War Poetry

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In this piece of course-work I am going to look at a few poems that are based around the trouble of war. I will first write a few lines about the poets that I will examine.

Wilfred Owen,

Wilfred Owen was born in Shropshire, in 1893. He was educated at both Liverpool and London University. He had ambitions to be a poet and wrote a good deal in his youth. After a severe illness in 1913 he went to France. In his time there he eventually became a tutor at Bordeaux, where he remained until 1915. He fell ill after a long experience of trench warfare, and was sent to military hospital where he met the poet Seigfried Sassoon. This poet had a great influence on him and encouraged him to write about the war.

Plans were made to publish some of his poems. He was redrafted to France awarded the M.C. but was killed on November 14th 1918. This was a week before the armistice. Very few of his poems appeared in periodicals during his lifetime, Sassoon collected and published them in 1920.


It was once written about Owen that until the last moment of his life he was preparing himself for a volume of poems, to strike out at the conscience of England in regard to the continuation of war. Owen himself claimed his volume of poetry was not about heroes. “English poetry is not yet fit to speak of them. Nor is it about deeds, or lands, or anything about glory, honour, might, majesty or power, except war. Above all, I am not concerned with poetry. My subject is war and the pity of war. The poetry is in the pity”.

Alfred lord Tennyson,

Alfred lord Tennyson was born in Lincolnshire, 1809. His reputation as a poet has fluctuated greatly. There is real power in Tennyson’s poetry and he often creates a real, imaginative atmosphere. One of his most famous poems is The Charge of the Light Brigade.

Laurence Binyon (1869-1943),

He was educated at St. Paul’s and Trinity College, Oxford. He worked in the department of orient prints and drawings at the British Museum, and then went to the Front as a Red Cross Orderly in 1916.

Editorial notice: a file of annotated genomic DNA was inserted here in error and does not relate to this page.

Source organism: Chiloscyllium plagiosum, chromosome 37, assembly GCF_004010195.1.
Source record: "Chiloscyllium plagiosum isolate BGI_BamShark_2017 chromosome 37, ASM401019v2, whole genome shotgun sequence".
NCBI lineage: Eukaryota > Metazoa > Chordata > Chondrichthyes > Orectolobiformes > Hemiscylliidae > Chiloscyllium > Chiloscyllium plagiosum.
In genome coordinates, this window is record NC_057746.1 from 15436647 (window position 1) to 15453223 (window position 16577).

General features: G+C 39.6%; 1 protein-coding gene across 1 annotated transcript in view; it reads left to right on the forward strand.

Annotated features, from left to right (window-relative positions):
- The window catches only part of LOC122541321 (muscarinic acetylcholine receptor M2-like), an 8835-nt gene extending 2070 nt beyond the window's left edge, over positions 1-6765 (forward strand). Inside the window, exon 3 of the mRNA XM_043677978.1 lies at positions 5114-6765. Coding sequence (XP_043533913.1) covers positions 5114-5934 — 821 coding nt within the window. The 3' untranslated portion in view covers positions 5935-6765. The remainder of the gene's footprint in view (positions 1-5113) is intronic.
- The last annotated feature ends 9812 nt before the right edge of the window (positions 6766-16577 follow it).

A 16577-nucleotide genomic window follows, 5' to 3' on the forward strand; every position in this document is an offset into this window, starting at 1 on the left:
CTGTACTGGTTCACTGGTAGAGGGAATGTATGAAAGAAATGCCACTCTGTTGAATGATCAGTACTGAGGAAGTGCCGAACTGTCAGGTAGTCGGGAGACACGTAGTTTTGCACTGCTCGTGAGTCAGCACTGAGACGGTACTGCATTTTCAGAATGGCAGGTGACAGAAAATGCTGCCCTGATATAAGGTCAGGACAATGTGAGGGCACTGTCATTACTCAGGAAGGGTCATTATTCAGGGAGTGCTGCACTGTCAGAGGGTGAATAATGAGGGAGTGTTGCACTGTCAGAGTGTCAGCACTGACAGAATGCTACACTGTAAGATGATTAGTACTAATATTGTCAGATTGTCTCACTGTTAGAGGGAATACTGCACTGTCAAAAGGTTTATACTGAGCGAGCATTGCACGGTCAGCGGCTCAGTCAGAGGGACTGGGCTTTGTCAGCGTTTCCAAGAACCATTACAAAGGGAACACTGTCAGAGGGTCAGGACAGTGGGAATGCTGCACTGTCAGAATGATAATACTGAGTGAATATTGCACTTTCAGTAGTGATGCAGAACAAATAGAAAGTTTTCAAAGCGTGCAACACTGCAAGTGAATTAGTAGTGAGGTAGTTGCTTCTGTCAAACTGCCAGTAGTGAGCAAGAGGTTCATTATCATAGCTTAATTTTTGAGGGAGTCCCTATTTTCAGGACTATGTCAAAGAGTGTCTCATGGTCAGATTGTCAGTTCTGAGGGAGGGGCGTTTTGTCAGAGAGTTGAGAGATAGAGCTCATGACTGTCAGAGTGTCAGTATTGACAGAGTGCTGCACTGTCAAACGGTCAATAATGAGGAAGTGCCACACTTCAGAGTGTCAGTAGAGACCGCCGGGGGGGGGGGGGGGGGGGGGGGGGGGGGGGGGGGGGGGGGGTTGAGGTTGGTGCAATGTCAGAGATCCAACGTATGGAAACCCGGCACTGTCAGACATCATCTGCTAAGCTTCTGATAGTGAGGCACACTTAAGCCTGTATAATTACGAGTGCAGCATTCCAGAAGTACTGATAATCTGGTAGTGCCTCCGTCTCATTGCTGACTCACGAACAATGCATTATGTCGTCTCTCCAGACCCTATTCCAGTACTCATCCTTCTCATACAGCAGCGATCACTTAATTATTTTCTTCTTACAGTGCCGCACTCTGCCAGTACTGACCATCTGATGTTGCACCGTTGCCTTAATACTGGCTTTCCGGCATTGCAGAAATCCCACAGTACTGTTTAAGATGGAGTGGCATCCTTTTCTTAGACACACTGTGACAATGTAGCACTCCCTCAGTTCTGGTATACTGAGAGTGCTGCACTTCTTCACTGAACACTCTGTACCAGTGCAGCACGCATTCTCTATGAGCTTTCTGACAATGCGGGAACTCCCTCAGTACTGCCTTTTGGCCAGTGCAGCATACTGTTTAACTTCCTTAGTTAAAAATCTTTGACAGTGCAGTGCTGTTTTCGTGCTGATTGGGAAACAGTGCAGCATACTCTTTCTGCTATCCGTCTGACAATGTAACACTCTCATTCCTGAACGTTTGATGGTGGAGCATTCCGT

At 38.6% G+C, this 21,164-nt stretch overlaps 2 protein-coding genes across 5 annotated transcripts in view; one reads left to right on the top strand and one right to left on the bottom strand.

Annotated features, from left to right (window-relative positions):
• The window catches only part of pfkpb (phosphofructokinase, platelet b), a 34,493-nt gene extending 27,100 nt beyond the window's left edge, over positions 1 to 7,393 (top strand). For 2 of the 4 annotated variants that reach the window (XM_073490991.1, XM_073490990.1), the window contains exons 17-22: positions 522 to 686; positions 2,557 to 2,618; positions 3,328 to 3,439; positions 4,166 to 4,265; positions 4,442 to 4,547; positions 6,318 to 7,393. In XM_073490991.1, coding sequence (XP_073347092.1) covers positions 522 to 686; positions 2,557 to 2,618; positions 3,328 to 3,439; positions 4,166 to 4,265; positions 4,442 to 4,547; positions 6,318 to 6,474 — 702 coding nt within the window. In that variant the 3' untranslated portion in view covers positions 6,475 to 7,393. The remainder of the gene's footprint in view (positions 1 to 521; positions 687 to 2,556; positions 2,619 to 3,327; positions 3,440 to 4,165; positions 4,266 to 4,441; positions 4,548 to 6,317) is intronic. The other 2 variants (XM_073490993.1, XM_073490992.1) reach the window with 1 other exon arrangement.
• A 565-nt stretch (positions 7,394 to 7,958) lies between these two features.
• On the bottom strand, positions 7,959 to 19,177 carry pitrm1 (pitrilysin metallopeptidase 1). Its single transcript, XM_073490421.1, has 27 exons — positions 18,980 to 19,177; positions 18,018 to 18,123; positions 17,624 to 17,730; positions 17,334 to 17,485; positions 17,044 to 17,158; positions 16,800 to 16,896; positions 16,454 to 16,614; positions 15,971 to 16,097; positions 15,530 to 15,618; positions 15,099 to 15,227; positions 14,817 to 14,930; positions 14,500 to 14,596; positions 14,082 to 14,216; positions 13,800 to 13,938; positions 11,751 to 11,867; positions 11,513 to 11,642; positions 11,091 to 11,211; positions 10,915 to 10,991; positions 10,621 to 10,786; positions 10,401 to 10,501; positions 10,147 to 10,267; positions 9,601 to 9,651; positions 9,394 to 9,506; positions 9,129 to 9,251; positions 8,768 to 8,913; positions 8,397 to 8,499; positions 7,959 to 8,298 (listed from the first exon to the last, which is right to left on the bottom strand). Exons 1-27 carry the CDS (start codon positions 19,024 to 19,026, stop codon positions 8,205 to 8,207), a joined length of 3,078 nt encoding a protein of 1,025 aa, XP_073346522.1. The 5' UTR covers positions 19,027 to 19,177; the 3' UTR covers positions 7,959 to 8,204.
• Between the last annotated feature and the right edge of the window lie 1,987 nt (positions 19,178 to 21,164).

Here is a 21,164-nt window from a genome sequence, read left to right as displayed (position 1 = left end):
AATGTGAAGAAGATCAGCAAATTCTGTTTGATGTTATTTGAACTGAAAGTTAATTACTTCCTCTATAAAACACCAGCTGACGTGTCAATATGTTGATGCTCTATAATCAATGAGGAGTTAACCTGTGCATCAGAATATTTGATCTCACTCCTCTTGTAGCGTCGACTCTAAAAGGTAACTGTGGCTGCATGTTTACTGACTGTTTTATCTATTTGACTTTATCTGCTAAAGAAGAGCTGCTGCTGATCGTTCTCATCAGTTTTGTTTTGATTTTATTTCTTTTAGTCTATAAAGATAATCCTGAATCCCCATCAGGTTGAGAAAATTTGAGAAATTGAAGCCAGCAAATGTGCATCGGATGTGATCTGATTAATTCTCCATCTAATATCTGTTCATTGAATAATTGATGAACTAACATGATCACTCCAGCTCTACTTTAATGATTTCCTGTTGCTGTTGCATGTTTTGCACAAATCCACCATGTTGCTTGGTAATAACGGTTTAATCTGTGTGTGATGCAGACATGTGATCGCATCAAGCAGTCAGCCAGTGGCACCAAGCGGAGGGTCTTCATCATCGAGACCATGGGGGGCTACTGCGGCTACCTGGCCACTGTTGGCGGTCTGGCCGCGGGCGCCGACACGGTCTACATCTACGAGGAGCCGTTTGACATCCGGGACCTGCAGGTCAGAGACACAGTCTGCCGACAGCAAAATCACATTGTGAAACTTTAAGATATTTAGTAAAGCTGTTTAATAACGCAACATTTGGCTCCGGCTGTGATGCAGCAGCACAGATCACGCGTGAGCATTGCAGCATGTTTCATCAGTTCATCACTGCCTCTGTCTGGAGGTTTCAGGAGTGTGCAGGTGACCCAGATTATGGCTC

He became a professor of poetry at Harvard University in later life.

Now I will commence with the discussion on the poetry itself. War poetry gives us a brief insight into what war was like. People believed that war was romantic but it was far from that. I am now going to write about a few poets who experienced the war and wrote about their experiences.

The first poet I am going to investigate is Alfred Lord Tennyson. Alfred Lord Tennyson wrote the poem the Charge of the Light Brigade. This poem is about 600 British Cavalrymen who received orders to ride into the ‘valley of death’ knowing they were going to die. The cavalrymen couldn’t ignore the orders because they were given by a higher ranked officer.

‘Forward the Light Brigade! Charge for the guns!’

In verse two the lines which are of great significance are,

‘Someone had blundered, theirs not to make reply, theirs not to reason why, theirs but to do and die’

These lines are important because it shows that someone had made a mistake by sending the Cavalrymen into the valley.

In verse three the important lines are; ‘cannon to the right of them, cannon to the left of them, cannon in front of them’

These lines tell us that they were surrounded by cannons, and obviously had very little chance of survival.

The entire world wondered about what happened. They didn’t know why they rode into the valley of death. In verse 5 the poet says;

“Stormed at with shot and shell, white horse and hero fell, they had fought so well came through the jaws of death back from the mouth of hell”.